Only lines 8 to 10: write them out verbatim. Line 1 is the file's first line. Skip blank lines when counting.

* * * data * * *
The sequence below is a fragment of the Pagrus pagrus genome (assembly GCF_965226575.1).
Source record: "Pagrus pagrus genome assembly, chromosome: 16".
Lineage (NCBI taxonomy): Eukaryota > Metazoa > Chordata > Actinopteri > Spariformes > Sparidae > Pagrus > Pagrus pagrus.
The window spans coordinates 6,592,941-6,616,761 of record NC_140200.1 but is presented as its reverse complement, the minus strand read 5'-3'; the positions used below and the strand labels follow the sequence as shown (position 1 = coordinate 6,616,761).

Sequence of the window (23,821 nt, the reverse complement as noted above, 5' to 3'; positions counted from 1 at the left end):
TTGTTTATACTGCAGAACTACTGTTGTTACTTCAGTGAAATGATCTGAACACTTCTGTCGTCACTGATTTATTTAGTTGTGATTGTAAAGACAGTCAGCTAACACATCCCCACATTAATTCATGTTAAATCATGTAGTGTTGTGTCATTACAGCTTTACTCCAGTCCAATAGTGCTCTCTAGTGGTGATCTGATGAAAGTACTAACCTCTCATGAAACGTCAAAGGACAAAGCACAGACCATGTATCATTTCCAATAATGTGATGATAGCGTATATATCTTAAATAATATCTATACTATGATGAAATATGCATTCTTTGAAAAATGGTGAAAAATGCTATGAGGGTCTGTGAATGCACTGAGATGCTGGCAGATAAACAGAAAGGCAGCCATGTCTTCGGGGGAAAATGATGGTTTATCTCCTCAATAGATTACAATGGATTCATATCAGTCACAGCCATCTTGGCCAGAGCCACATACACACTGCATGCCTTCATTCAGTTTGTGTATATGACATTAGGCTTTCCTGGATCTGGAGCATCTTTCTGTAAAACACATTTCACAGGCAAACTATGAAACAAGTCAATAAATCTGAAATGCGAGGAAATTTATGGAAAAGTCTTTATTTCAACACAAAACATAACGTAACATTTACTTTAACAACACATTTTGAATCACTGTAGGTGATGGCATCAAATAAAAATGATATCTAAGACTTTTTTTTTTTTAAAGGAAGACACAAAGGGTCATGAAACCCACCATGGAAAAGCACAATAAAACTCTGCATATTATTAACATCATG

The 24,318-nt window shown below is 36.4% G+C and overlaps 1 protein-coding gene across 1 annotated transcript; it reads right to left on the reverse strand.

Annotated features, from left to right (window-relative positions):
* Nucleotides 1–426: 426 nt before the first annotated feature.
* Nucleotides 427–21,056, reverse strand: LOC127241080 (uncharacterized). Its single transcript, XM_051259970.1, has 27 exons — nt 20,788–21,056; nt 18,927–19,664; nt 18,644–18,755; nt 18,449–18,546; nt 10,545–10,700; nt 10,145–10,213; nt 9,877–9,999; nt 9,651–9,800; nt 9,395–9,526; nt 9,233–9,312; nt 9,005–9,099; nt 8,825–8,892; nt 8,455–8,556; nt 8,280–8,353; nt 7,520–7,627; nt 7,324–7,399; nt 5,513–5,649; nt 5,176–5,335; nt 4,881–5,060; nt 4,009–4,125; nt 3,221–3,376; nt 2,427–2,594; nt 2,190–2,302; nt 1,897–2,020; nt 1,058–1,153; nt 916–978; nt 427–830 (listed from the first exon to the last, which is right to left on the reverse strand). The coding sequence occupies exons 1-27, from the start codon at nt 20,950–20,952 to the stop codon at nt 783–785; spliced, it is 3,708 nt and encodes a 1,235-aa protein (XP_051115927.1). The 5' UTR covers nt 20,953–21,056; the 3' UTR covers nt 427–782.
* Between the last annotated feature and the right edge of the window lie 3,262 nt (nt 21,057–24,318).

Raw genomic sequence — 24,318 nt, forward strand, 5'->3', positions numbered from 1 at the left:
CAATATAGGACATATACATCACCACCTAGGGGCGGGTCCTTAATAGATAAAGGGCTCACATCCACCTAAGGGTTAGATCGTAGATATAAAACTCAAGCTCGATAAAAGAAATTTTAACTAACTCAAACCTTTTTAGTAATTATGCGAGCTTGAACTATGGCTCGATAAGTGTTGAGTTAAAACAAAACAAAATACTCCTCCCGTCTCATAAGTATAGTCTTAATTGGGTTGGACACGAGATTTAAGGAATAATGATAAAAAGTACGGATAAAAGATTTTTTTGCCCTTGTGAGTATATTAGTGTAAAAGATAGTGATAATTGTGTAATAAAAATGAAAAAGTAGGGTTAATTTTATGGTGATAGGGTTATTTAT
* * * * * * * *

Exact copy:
Annotated features, from left to right (window-relative positions):
* Nucleotides 1–426: 426 nt before the first annotated feature.
* Nucleotides 427–21,056, reverse strand: LOC127241080 (uncharacterized). Its single transcript, XM_051259970.1, has 27 exons — nt 20,788–21,056; nt 18,927–19,664; nt 18,644–18,755; nt 18,449–18,546; nt 10,545–10,700; nt 10,145–10,213; nt 9,877–9,999; nt 9,651–9,800; nt 9,395–9,526; nt 9,233–9,312; nt 9,005–9,099; nt 8,825–8,892; nt 8,455–8,556; nt 8,280–8,353; nt 7,520–7,627; nt 7,324–7,399; nt 5,513–5,649; nt 5,176–5,335; nt 4,881–5,060; nt 4,009–4,125; nt 3,221–3,376; nt 2,427–2,594; nt 2,190–2,302; nt 1,897–2,020; nt 1,058–1,153; nt 916–978; nt 427–830 (listed from the first exon to the last, which is right to left on the reverse strand). The coding sequence occupies exons 1-27, from the start codon at nt 20,950–20,952 to the stop codon at nt 783–785; spliced, it is 3,708 nt and encodes a 1,235-aa protein (XP_051115927.1). The 5' UTR covers nt 20,953–21,056; the 3' UTR covers nt 427–782.